PYEONGCHANG, South Korea — It was a very sad coincidence.
Just as I used to be asking Erin Hamlin, the U.S. flag-bearer at these Winter Games and 4-time Olympic luger, about how she was dealing with the sliding monitor’s notoriously difficult Turn 9, Austrian luger Birgit Platzer went pinballing in that very turn. Platzer bounced off two partitions, caught air and got here fully off her sled, skidding alongside the ice on her again for a ways.
Everyone on the Alpensia Sliding Centre sucked in air directly, together with Hamlin, who stopped the interview and rotated to face the tv to test on Platzer’s situation.
“Oh no,” Hamlin mentioned.
In September in Park City, Utah, Hamlin was the primary to say the difficulties of Turn 9 right here, however it shortly grew to become a theme. The turn itself is a extremely technical, unorthodox sector of the Alpensia monitor the place a turn emerges not right into a straightaway or one other turn, as is typical, however right into a serpentine straight, often known as a chicane.
The Alpensia’s chicane is not the one one on this planet. The Whistler monitor in British Columbia options one, as does the monitor in Lake Placid, New York, the place many U.S. sliders prepare. What’s explicit about the Alpensia chicane is that it really follows in the identical course because the turn, not towards it, which creates a sideways strain on the sled.
The end result, in keeping with U.S. luger Tucker West, is that sliders come out of the curve “pointing straight at a wall.”
Hamlin mentioned in September that the variety of instances she had gotten that turn excellent “were few and far in between.” And after her second official run Monday night time (she finally completed the occasion in sixth place), she turned again from watching Platzer’s crash and confessed she nonetheless hadn’t completely figured it out.
“It’s still very difficult, as you just witnessed. It’s given me trouble all week,” Hamlin mentioned, including that she was taking a reasonably improvisational method to the curve. “I just want to get out of it, so however that happens I’m great with.”
American luger Taylor Morris, who positioned 18th within the males’s singles competitors, mentioned the U.S. staff had developed two primary approaches to the curve throughout its coaching runs within the days earlier than the competitors.
“There’s the idea that when you come off of 8 and into 9, you can be set up on the right-hand side and hit the corner pretty early, and that kind of knocks you flat through the middle,” Morris mentioned in describing the primary possibility. The second is riskier: “You set up on the left and get this massive height and kind of shoot through that gap,” he mentioned. “Instead of steering around it, you make it as straight of a line as possible.”
In a sport during which races are determined by hundredths of a second, attempting the second method is sort of irresistible.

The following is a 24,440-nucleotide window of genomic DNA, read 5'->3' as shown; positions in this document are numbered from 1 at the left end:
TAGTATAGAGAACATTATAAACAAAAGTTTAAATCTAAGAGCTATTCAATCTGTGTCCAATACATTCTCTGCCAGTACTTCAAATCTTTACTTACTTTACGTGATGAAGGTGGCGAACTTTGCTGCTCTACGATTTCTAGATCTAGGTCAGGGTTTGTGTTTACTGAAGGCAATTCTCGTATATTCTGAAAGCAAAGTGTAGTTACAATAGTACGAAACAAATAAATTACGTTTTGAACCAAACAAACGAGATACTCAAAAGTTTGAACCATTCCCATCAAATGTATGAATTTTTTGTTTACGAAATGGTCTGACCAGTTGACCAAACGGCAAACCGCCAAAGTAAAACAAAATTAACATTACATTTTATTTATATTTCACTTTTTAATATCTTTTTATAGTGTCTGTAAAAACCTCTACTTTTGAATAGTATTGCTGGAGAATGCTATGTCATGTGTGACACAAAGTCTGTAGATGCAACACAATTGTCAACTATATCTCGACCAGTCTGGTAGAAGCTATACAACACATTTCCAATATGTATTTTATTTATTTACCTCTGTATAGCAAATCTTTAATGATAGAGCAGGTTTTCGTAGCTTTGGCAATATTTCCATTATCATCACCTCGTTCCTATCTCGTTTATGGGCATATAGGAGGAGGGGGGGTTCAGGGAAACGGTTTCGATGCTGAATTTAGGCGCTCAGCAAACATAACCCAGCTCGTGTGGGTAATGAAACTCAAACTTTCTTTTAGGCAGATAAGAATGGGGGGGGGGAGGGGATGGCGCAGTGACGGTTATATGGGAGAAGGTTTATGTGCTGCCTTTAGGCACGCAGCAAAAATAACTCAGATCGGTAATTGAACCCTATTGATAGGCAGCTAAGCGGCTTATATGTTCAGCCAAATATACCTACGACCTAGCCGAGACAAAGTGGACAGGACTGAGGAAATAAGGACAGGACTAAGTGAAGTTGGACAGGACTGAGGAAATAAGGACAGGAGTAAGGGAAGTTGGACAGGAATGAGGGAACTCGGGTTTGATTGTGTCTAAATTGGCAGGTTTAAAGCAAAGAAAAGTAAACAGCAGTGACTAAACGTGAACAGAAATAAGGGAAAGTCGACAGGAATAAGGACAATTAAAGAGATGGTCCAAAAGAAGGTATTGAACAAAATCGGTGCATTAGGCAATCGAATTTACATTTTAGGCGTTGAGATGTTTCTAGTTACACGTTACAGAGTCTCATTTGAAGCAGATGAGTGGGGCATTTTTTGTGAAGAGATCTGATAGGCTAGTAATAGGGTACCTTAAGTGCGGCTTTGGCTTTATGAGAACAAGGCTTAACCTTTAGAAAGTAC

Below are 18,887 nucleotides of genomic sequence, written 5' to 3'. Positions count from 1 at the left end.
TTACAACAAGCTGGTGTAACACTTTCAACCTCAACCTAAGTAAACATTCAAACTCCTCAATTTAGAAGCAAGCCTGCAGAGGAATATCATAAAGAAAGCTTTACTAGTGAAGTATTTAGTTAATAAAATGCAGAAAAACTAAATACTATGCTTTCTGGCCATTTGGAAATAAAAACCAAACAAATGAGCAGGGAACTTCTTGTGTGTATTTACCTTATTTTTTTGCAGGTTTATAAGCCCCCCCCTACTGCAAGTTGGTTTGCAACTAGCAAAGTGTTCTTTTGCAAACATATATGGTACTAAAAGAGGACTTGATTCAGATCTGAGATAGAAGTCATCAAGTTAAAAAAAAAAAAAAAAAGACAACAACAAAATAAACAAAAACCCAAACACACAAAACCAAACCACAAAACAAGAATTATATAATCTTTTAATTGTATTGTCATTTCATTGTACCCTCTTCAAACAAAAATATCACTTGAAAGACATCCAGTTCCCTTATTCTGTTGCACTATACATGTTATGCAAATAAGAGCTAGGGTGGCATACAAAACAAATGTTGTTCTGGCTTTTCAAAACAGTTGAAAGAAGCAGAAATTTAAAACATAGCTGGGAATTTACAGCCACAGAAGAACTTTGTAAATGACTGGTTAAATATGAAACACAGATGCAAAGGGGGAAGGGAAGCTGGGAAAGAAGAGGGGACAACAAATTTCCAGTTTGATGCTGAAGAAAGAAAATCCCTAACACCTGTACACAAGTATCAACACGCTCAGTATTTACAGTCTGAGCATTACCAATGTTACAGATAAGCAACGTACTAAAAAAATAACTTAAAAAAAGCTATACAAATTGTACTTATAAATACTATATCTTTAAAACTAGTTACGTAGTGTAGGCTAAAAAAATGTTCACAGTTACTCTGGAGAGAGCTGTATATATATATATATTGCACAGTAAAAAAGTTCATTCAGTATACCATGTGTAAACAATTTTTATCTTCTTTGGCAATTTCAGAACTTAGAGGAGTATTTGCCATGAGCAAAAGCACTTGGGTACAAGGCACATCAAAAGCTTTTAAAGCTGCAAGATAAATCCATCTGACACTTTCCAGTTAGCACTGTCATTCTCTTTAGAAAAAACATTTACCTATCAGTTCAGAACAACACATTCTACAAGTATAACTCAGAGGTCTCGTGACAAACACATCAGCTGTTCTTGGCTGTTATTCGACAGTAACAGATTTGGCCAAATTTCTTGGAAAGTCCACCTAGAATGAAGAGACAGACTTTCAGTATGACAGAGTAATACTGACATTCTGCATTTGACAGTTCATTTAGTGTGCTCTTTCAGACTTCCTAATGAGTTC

“If you have some faith in yourself and a little trust in your equipment, you can make that second line work,” Morris mentioned, including that the Alpensia chicane barely mimics that of the Lake Placid monitor.
Thus far at these video games, Turn 9 has proved decisive. American luger Chris Mazdzer, the silver medalist in males’s singles occasion, mentioned after his ultimate run that his No. 1 purpose had been to nail Turn 9 each time he went down the monitor.
“I knew if I was off a little bit, I’d come out completely sideways and out of control,” Mazdzer mentioned.
German luging legend Felix Loch was denied his likelihood at a file-tying three-peat of gold in males’s singles as a result of he acquired the ninth turn mistaken on his ultimate run.
“I did a mistake out of Corner 9, and that is one part of the track you are not allowed to do a mistake,” Loch defined.
The climate has performed a task in making the Turn 9 tough, as nicely. Cold temperatures, worsened by excessive winds, have made the ice particularly arduous — making driving the sled out of the turn extra attempting due to elevated speeds. Those who navigate the turn have been setting and resetting monitor data at Alpensia; those that have not both lose essential time or to lose their sleds — like Emily Sweeney of the U.S., who suffered a terrifying wreck popping out of the ninth curve on her ultimate run yesterday.
American luger Summer Britcher, who set the monitor file in girls’s singles with a time of 46.132 seconds on her second run (she finally completed 19th) tried to explain the impact Turn 9 is having on the sliders.
“A lot of people are having trouble there because we’ve had so much trouble in the past. You get this negative feeling in your head,” Britcher defined. “You almost get this PTSD [post-traumatic stress disorder] of the curve.”
And with doubles occasion and the staff relay remaining in luge, there’s absolutely extra drama to return.